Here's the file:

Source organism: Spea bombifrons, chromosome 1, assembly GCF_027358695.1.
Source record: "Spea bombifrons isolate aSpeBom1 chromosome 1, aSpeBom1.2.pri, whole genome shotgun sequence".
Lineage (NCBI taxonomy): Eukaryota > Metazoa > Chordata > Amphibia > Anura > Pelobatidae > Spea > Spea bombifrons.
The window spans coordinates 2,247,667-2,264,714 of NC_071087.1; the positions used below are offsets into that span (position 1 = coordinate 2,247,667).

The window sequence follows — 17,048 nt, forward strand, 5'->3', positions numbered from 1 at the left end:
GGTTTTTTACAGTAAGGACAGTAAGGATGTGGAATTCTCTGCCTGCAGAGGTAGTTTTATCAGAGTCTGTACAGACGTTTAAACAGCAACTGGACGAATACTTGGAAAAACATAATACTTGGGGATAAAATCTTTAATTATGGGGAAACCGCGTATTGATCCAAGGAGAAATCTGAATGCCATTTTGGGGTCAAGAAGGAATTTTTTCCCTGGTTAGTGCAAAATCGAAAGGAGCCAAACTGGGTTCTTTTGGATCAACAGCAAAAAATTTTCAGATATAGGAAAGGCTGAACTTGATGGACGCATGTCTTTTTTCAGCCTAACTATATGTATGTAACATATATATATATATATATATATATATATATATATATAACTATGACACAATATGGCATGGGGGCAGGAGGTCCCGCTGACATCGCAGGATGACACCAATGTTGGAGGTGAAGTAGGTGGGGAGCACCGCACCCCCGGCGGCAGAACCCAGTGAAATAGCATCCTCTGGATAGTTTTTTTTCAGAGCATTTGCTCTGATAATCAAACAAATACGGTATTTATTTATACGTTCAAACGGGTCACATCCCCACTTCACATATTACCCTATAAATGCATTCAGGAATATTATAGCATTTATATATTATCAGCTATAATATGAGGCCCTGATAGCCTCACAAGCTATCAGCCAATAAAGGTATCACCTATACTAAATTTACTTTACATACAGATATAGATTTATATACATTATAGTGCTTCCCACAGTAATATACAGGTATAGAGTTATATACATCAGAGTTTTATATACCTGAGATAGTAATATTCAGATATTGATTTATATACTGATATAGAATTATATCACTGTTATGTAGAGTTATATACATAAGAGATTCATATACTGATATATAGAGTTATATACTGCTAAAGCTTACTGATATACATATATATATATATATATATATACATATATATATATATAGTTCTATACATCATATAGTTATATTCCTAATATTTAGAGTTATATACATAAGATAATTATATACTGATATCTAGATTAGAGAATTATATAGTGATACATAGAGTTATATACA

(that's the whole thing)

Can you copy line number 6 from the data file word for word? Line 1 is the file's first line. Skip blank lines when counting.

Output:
GGTTTTTTACAGTAAGGACAGTAAGGATGTGGAATTCTCTGCCTGCAGAGGTAGTTTTATCAGAGTCTGTACAGACGTTTAAACAGCAACTGGACGAATACTTGGAAAAACATAATACTTGGGGATAAAATCTTTAATTATGGGGAAACCGCGTATTGATCCAAGGAGAAATCTGAATGCCATTTTGGGGTCAAGAAGGAATTTTTTCCCTGGTTAGTGCAAAATCGAAAGGAGCCAAACTGGGTTCTTTTGGATCAACAGCAAAAAATTTTCAGATATAGGAAAGGCTGAACTTGATGGACGCATGTCTTTTTTCAGCCTAACTATATGTATGTAACATATATATATATATATATATATATATATATATATATAACTATGACACAATATGGCATGGGGGCAGGAGGTCCCGCTGACATCGCAGGATGACACCAATGTTGGAGGTGAAGTAGGTGGGGAGCACCGCACCCCCGGCGGCAGAACCCAGTGAAATAGCATCCTCTGGATAGTTTTTTTTCAGAGCATTTGCTCTGATAATCAAACAAATACGGTATTTATTTATACGTTCAAACGGGTCACATCCCCACTTCACATATTACCCTATAAATGCATTCAGGAATATTATAGCATTTATATATTATCAGCTATAATATGAGGCCCTGATAGCCTCACAAGCTATCAGCCAATAAAGGTATCACCTATACTAAATTTACTTTACATACAGATATAGATTTATATACATTATAGTGCTTCCCACAGTAATATACAGGTATAGAGTTATATACATCAGAGTTTTATATACCTGAGATAGTAATATTCAGATATTGATTTATATACTGATATAGAATTATATCACTGTTATGTAGAGTTATATACATAAGAGATTCATATACTGATATATAGAGTTATATACTGCTAAAGCTTACTGATATACATATATATATATATATATATATACATATATATATATATAGTTCTATACATCATATAGTTATATTCCTAATATTTAGAGTTATATACATAAGATAATTATATACTGATATCTAGATTAGAGAATTATATAGTGATACATAGAGTTATATACA